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Management Strategies

09:12 AM
Arjun Sethi, A.T. Kearney
Arjun Sethi, A.T. Kearney

From Appliances to Apps: What Does Digital Mean for Banks’ Products and Services?

Digital disruption is about to up-end traditional bank products and services, and most U.S. banks are not ready for it.

Some of you may be old enough to remember when one of the products offered by many banks was a toaster. Sure, banks in the 1960s were primarily in the business of helping people manage their money—through checking accounts, mortgages, credit cards, etc.—just like they are today. But given the era’s culture, and the hassle of coming into the bank to set up accounts, many banks also felt obliged to be in the small appliance giveaway business.

Arjun Sethi, A.T. Kearney
Arjun Sethi, A.T. Kearney

How will the cultural changes of today’s era of digital disruption change the products and services offered by financial institutions? Clearly new, less physically-oriented products are coming. Indeed, some are already here. Consumers today rarely think of a mortgage as a piece of paper that you need to pick up (along with your toaster!) during a visit to a branch.

Product waves that banks around the world have identified as imminent, in a study headed by my European colleague Torsten Eistert,include:

• Electronic wallet solutions that provide both e-commerce capabilities and credentials such as health cards, loyalty cards, and driver’s licenses.

• Application suites through which handheld devices can replace tellers and bankers for functions from account transfers all the way to loan applications.

• Personal financial management (PFM) tools to help consumers understand, plan, and manage their finances.

• Video chat functions for advisory services, already gaining popularity in Nordic and Benelux countries.

Many banks have taken bold strides in these areas. For example, Spain’s CaixaBank has a PFM service called ReciBox that consumers can use on computers, tablets, or mobile devices to organize bills and highlight anomalies. And the United Services Automobile Association (USAA) has a mobile app featuring a Siri-like assistant who helps customers complete more than 200 different actions — all from the smartphone. USAA understands that the mobile device will soon be everyone’s central portal, to their financial lives as well as all the other components of their lives. Now there’s no need to offer people toasters—because there’s no need to get them to come to the branch.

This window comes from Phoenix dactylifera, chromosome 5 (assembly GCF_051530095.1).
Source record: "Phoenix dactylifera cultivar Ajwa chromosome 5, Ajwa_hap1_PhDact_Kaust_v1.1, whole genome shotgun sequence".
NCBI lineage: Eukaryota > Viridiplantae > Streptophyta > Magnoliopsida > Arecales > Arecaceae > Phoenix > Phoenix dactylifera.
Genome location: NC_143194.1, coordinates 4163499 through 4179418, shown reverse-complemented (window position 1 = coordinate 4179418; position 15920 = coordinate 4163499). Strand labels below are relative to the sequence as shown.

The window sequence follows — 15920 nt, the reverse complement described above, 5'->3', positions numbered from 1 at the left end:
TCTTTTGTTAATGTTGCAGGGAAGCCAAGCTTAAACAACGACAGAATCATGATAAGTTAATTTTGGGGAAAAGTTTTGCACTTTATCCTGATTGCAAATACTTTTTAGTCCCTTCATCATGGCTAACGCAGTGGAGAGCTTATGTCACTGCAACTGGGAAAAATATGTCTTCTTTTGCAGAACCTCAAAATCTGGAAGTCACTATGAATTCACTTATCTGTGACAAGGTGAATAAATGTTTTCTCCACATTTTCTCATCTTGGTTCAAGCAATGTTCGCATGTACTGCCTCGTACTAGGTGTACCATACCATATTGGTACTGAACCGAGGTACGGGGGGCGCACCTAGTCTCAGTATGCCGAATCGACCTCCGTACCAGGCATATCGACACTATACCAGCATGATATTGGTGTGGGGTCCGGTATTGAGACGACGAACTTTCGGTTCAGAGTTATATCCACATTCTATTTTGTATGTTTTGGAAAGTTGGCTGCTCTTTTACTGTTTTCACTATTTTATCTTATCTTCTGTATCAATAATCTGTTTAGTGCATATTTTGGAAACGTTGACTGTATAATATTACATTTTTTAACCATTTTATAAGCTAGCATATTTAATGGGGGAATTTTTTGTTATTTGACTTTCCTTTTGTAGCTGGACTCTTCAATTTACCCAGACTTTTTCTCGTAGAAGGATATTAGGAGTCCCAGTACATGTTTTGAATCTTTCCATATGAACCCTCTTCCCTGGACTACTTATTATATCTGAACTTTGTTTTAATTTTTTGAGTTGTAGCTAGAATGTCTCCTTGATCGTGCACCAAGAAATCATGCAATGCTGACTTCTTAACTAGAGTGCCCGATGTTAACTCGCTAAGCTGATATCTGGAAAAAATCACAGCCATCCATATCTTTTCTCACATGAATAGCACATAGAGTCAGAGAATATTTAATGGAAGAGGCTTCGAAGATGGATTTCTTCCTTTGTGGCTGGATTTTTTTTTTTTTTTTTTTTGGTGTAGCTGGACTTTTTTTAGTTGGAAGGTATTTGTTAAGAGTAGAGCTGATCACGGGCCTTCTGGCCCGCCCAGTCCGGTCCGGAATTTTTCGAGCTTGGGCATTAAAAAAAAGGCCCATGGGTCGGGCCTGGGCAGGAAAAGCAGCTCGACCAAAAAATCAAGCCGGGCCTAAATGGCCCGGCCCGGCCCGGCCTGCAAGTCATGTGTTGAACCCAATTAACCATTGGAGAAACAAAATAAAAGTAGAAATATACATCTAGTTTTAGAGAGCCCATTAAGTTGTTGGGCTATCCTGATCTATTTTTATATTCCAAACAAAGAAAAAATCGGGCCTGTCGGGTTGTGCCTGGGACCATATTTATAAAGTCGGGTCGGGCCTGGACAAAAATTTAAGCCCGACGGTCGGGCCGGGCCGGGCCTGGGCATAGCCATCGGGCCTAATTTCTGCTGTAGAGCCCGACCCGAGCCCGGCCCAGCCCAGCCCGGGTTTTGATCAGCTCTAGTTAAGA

[For More of Arjun Sethi’s Contributions On Bank Systems & Technology, Check Out: Banking On the Death of Cash]

I like to think of these offerings as second-wave products and technologies. The first wave was traditional retail banking and commercial lending — what today we should probably start labeling legacy products. The second wave is breaking now. And just beyond the horizon is a third wave, even bigger, in which digital disruption causes a rethinking of banks’ organization and governance, pricing and revenue models, culture and people.

Yet we can’t merely express wonder at exciting new digital frontiers—we must also grasp the urgency involved. A heavily mobile digital world is coming faster than most people think it is. And many banks are not ready.

To demonstrate, I encourage you to perform your own exercise. Visit a standard American bank website, any website, even an innovative “direct bank” such as Bank of Internet USA or Ally Bank. Now visit the website of Korea’s Hana Financial Group, and compare the designs. Which site more resembles the homepage of your smartphone?

The mobile-optimized Hana site has icons for several apps where customers can perform banking tasks right from a handheld device. One of its apps is a mortgage product that can be fully processed online in five steps from application to closing. When it comes to new digital products and services, Hana is laps ahead of American banks.

Granted, there are many differences between Hana and American banks: Hana operates in a small country with phenomenal mobile penetration and a banking industry relatively unscathed by post-2008 economic crises. It’s had the luxury to invest time and money in digital technology instead of risk mitigation. Furthermore, different geographies develop digital demands in different ways and times; in some global markets, banks have even gotten ahead of their customers’ demand for new digital products and services.

So this is not a criticism; we shouldn’t say that Hana is “better” than the typical American bank. It does seem clear, however, that its website is an indicator of the inevitable direction of bank products and services.

Arjun Sethi is a partner with A.T. Kearney, where he leads the Strategic IT Practice for the Americas.

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